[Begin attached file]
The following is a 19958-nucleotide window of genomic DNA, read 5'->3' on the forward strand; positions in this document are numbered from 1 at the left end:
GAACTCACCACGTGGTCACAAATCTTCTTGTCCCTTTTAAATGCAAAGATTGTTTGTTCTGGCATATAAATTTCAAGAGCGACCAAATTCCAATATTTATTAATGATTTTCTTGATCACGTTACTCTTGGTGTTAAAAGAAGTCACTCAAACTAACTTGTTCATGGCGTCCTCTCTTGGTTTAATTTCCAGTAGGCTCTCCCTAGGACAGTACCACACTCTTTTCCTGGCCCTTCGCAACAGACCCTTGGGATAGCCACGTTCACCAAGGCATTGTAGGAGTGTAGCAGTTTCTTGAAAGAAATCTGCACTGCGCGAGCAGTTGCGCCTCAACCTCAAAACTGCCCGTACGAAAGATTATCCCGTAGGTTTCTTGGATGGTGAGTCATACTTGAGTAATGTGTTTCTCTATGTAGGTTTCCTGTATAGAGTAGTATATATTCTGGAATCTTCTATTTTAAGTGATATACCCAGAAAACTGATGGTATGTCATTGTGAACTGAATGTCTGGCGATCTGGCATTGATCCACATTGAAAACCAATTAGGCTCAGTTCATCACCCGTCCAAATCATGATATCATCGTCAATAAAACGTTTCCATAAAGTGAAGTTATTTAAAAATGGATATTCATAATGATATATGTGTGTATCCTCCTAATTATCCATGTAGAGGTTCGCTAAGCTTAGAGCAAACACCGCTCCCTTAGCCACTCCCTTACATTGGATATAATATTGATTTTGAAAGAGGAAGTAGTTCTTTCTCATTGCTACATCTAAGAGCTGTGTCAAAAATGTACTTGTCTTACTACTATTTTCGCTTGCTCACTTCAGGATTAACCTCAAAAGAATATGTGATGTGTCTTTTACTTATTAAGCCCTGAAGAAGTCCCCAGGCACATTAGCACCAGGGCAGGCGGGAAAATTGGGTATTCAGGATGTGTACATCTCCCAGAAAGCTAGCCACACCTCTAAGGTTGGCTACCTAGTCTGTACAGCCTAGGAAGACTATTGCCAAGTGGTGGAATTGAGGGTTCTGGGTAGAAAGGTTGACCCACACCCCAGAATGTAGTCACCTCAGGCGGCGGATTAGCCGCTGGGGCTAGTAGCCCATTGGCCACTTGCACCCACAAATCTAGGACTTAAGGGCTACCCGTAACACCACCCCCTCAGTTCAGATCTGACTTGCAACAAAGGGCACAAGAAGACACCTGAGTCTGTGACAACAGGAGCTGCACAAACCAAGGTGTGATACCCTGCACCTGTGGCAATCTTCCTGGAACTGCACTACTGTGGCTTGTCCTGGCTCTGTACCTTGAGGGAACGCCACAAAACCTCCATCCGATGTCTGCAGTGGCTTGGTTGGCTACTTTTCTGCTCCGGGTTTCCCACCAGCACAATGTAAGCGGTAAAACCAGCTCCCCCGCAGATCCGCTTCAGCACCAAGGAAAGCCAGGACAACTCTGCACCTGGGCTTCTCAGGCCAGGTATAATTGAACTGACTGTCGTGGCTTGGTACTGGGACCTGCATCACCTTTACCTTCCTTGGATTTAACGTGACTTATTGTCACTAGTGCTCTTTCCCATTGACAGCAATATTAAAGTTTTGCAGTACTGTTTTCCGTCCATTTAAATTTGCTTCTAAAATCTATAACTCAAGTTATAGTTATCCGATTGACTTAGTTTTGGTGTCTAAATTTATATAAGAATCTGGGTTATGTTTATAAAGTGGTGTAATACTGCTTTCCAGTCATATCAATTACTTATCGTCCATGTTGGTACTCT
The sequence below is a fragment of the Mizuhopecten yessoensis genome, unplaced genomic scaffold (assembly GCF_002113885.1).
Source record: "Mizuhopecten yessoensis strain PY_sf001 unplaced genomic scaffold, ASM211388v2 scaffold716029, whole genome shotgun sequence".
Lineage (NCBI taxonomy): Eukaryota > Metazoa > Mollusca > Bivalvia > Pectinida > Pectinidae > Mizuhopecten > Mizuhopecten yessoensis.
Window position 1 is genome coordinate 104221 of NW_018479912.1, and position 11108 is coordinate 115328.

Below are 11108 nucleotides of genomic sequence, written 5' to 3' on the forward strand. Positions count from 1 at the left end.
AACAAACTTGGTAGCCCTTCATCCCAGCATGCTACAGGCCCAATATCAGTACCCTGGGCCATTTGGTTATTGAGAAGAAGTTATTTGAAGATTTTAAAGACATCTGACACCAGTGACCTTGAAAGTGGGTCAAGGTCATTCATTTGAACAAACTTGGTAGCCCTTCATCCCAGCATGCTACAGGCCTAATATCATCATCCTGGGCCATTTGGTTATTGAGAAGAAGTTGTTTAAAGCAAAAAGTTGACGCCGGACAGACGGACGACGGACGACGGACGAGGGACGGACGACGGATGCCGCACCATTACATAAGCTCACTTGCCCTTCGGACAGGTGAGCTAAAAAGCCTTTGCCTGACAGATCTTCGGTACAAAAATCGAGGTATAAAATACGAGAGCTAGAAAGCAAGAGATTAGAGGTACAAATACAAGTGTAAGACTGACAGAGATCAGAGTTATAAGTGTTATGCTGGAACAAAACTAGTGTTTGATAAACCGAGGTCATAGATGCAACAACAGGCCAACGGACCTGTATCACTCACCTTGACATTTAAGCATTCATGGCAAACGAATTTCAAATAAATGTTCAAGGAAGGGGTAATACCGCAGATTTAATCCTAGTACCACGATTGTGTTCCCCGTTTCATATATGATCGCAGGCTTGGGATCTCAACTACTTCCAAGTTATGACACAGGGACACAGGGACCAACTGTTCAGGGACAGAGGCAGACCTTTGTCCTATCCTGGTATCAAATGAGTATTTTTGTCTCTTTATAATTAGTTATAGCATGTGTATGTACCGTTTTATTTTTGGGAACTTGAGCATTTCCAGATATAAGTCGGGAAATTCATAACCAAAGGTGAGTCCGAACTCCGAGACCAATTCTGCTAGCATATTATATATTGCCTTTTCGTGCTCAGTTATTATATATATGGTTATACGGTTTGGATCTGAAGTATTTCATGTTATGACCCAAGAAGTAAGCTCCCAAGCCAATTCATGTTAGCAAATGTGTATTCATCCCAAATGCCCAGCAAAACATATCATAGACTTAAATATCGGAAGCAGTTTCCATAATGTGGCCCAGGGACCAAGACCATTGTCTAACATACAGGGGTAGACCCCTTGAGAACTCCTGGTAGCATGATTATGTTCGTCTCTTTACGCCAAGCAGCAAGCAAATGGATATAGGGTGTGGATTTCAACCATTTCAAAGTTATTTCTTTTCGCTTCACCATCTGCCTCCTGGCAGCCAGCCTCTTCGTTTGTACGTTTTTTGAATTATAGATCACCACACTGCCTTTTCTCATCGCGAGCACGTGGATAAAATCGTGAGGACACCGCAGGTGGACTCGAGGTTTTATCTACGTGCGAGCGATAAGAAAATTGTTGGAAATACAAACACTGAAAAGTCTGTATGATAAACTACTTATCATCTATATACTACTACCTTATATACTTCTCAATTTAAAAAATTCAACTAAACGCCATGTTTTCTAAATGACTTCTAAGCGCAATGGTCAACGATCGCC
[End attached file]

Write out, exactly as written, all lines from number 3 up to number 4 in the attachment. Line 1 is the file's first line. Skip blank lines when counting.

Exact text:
The sequence below is a fragment of the Mizuhopecten yessoensis genome, unplaced genomic scaffold (assembly GCF_002113885.1).
Source record: "Mizuhopecten yessoensis strain PY_sf001 unplaced genomic scaffold, ASM211388v2 scaffold716029, whole genome shotgun sequence".